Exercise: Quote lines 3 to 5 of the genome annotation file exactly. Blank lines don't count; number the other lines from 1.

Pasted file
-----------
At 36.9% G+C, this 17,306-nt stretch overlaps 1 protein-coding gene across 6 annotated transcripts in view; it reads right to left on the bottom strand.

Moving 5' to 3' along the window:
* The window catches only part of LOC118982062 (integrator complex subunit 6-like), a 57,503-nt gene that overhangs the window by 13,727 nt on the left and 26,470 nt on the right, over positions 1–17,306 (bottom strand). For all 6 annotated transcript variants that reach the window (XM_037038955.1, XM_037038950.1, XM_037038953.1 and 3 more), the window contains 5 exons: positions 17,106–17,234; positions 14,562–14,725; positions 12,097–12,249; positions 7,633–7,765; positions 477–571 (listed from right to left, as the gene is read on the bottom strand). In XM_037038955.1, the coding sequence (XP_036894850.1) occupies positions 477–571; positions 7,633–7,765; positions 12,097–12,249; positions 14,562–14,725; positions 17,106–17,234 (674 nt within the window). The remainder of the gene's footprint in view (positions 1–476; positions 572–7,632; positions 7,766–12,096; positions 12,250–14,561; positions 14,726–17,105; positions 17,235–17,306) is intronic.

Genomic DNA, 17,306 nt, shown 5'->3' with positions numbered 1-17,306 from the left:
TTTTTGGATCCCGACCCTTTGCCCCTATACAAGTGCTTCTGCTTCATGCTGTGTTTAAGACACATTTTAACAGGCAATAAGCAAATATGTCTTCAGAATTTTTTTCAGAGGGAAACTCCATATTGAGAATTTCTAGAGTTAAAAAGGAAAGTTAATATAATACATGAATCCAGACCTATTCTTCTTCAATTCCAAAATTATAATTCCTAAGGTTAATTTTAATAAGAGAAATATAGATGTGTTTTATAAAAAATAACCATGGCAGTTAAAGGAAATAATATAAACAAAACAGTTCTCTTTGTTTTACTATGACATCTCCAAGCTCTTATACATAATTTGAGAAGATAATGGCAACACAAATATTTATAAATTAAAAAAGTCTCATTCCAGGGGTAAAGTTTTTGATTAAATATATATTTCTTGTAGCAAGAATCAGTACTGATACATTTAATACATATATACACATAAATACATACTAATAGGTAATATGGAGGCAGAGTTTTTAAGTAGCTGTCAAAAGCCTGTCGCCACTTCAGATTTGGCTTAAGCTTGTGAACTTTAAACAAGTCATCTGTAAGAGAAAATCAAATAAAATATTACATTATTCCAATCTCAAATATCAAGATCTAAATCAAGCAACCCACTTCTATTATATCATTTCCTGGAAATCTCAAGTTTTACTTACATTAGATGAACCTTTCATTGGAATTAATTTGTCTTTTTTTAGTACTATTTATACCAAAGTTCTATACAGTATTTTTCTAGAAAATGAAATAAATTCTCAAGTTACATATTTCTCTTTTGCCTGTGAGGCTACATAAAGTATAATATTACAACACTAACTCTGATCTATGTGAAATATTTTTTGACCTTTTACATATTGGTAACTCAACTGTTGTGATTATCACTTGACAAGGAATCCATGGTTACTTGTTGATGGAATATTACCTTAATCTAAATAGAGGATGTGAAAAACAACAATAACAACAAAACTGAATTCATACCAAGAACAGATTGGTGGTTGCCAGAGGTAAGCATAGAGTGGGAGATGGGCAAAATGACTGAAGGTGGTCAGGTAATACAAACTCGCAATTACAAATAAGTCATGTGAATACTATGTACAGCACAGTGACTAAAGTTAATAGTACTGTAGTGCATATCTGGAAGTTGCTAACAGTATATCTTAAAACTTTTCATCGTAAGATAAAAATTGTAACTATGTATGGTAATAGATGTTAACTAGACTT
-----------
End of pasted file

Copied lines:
* The window catches only part of LOC118982062 (integrator complex subunit 6-like), a 57,503-nt gene that overhangs the window by 13,727 nt on the left and 26,470 nt on the right, over positions 1–17,306 (bottom strand). For all 6 annotated transcript variants that reach the window (XM_037038955.1, XM_037038950.1, XM_037038953.1 and 3 more), the window contains 5 exons: positions 17,106–17,234; positions 14,562–14,725; positions 12,097–12,249; positions 7,633–7,765; positions 477–571 (listed from right to left, as the gene is read on the bottom strand). In XM_037038955.1, the coding sequence (XP_036894850.1) occupies positions 477–571; positions 7,633–7,765; positions 12,097–12,249; positions 14,562–14,725; positions 17,106–17,234 (674 nt within the window). The remainder of the gene's footprint in view (positions 1–476; positions 572–7,632; positions 7,766–12,096; positions 12,250–14,561; positions 14,726–17,105; positions 17,235–17,306) is intronic.

Genomic DNA, 17,306 nt, shown 5'->3' with positions numbered 1-17,306 from the left:
TTTTTGGATCCCGACCCTTTGCCCCTATACAAGTGCTTCTGCTTCATGCTGTGTTTAAGACACATTTTAACAGGCAATAAGCAAATATGTCTTCAGAATTTTTTTCAGAGGGAAACTCCATATTGAGAATTTCTAGAGTTAAAAAGGAAAGTTAATATAATACATGAATCCAGACCTATTCTTCTTCAATTCCAAAATTATAATTCCTAAGGTTAATTTTAATAAGAGAAATATAGATGTGTTTTATAAAAAATAACCATGGCAGTTAAAGGAAATAATATAAACAAAACAGTTCTCTTTGTTTTACTATGACATCTCCAAGCTCTTATACATAATTTGAGAAGATAATGGCAACACAAATATTTATAAATTAAAAAAGTCTCATTCCAGGGGTAAAGTTTTTGATTAAATATATATTTCTTGTAGCAAGAATCAGTACTGATACATTTAATACATATATACACATAAATACATACTAATAGGTAATATGGAGGCAGAGTTTTTAAGTAGCTGTCAAAAGCCTGTCGCCACTTCAGATTTGGCTTAAGCTTGTGAACTTTAAACAAGTCATCTGTAAGAGAAAATCAAATAAAATATTACATTATTCCAATCTCAAATATCAAGATCTAAATCAAGCAACCCACTTCTATTATATCATTTCCTGGAAATCTCAAGTTTTACTTACATTAGATGAACCTTTCATTGGAATTAATTTGTCTTTTTTTAGTACTATTTATACCAAAGTTCTATACAGTATTTTTCTAGAAAATGAAATAAATTCTCAAGTTACATATTTCTCTTTTGCCTGTGAGGCTACATAAAGTATAATATTACAACACTAACTCTGATCTATGTGAAATATTTTTTGACCTTTTACATATTGGTAACTCAACTGTTGTGATTATCACTTGACAAGGAATCCATGGTTACTTGTTGATGGAATATTACCTTAATCTAAATAGAGGATGTGAAAAACAACAATAACAACAAAACTGAATTCATACCAAGAACAGATTGGTGGTTGCCAGAGGTAAGCATAGAGTGGGAGATGGGCAAAATGACTGAAGGTGGTCAGGTAATACAAACTCGCAATTACAAATAAGTCATGTGAATACTATGTACAGCACAGTGACTAAAGTTAATAGTACTGTAGTGCATATCTGGAAGTTGCTAACAGTATATCTTAAAACTTTTCATCGTAAGATAAAAATTGTAACTATGTATGGTAATAGATGTTAACTAGACTT